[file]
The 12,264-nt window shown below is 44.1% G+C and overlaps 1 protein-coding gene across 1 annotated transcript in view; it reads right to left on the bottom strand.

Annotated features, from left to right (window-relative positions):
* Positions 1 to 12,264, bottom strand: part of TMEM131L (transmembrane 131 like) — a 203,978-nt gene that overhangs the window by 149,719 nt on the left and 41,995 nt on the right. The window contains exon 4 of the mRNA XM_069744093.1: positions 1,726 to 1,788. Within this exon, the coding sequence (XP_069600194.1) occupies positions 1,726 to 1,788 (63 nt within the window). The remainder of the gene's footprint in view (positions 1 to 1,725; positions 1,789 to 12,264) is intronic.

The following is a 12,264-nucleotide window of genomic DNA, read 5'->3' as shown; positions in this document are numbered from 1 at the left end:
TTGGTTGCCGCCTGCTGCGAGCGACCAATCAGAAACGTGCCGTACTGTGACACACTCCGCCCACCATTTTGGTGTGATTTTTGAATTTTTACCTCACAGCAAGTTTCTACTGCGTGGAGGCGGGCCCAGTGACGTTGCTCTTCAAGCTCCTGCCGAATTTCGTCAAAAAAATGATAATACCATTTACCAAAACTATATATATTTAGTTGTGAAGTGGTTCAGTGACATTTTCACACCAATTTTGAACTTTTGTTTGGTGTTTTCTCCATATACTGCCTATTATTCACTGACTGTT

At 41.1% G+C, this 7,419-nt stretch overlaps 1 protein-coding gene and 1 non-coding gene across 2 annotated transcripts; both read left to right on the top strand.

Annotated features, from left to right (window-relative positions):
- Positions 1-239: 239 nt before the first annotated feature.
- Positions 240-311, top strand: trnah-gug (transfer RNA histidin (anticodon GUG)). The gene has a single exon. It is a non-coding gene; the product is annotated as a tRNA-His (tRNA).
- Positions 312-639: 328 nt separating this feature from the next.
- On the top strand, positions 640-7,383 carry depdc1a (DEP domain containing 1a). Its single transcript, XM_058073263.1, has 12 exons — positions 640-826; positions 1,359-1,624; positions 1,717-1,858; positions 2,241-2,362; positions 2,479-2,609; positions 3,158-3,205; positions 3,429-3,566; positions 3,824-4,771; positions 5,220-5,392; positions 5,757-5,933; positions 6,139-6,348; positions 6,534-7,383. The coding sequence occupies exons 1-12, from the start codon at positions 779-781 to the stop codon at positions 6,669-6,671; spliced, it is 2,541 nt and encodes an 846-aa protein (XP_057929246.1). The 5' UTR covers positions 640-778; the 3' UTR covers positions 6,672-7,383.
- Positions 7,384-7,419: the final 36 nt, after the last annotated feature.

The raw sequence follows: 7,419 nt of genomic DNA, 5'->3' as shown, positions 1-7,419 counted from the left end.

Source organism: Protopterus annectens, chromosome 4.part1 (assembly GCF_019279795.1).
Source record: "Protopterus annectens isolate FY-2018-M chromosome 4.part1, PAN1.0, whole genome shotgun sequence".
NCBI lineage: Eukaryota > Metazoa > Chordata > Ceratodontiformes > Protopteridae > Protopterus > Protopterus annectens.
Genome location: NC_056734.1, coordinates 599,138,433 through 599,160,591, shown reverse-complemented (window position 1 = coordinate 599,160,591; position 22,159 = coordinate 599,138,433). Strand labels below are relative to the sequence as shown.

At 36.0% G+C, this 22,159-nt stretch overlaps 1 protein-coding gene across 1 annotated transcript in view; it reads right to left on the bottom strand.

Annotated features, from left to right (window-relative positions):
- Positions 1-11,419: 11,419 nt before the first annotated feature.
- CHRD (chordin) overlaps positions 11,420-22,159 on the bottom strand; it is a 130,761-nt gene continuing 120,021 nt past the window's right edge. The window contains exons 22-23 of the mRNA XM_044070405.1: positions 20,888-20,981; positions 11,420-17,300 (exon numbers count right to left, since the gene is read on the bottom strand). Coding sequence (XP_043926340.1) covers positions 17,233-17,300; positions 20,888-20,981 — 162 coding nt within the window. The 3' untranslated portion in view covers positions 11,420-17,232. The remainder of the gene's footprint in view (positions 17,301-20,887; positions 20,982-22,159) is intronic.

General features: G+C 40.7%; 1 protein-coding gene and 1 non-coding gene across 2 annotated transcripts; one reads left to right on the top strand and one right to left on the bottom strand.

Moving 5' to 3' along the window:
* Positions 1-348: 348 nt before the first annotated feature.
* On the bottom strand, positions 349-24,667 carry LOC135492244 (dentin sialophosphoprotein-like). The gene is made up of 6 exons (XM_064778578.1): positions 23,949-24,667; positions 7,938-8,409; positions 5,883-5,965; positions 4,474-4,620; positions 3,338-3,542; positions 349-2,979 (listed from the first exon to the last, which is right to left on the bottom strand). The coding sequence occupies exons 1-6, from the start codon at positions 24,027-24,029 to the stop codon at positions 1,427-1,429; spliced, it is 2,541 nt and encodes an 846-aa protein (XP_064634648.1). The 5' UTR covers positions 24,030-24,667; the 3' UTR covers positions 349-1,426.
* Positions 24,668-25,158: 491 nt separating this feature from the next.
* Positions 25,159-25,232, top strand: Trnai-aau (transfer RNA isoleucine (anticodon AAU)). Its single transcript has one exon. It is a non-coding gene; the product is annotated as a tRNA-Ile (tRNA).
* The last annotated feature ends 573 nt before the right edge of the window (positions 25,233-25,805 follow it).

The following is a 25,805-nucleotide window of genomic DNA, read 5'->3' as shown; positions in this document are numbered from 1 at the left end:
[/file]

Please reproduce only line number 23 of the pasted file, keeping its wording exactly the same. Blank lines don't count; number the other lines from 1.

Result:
Moving 5' to 3' along the window: